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Your Environment. Your Health.

University of North Carolina-Chapel Hill

Superfund Research Program

DNA Adducts as Biomarkers of Exposure and Effect

Project Leader: James A. Swenberg
Grant Number: P42ES005948
Funding Period: 1995-2018

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Project Summary (2000-2006)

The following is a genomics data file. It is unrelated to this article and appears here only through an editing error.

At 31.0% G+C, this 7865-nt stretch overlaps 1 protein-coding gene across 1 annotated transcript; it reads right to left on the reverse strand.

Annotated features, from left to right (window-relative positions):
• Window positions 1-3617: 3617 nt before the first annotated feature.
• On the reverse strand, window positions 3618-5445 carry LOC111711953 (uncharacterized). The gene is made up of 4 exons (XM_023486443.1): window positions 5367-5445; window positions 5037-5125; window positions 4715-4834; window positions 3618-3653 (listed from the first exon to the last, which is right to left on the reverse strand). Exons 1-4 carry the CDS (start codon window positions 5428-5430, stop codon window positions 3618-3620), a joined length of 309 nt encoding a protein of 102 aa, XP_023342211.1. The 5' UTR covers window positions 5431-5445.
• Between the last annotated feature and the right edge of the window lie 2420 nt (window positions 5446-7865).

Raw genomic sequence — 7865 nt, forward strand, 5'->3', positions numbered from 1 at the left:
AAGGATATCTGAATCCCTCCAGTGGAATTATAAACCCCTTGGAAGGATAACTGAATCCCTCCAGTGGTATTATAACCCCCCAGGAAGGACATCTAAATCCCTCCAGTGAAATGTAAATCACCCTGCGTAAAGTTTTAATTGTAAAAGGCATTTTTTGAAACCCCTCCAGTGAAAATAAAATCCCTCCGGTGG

This project is focusing on development of sound scientific understanding of the mode of action and the observed and expected dose response relationship of several of the major hazardous chemicals on the National Priority List. These data are suitable for use with the 1996 Revised Cancer Risk Assessment Guidelines and are improving the accuracy of risk assessments. Project investigators have hypothesized that several aliphatic and aromatic chlorinated hydrocarbons share an important mode of action referred to as "oxidative stress." Through this mechanism, Reactive Oxygen Species (ROS) cause damage to DNA and activate signal transduction pathways involved in gene regulation and cell proliferation. This research is identifying the most useful biomarkers of oxidative stress and examining the extent and type of oxidative stress-related damage to DNA and proteins that are produced by NPL chemicals. These biomarkers are being examined in human blood samples of individuals with known concentrations of PCBs.

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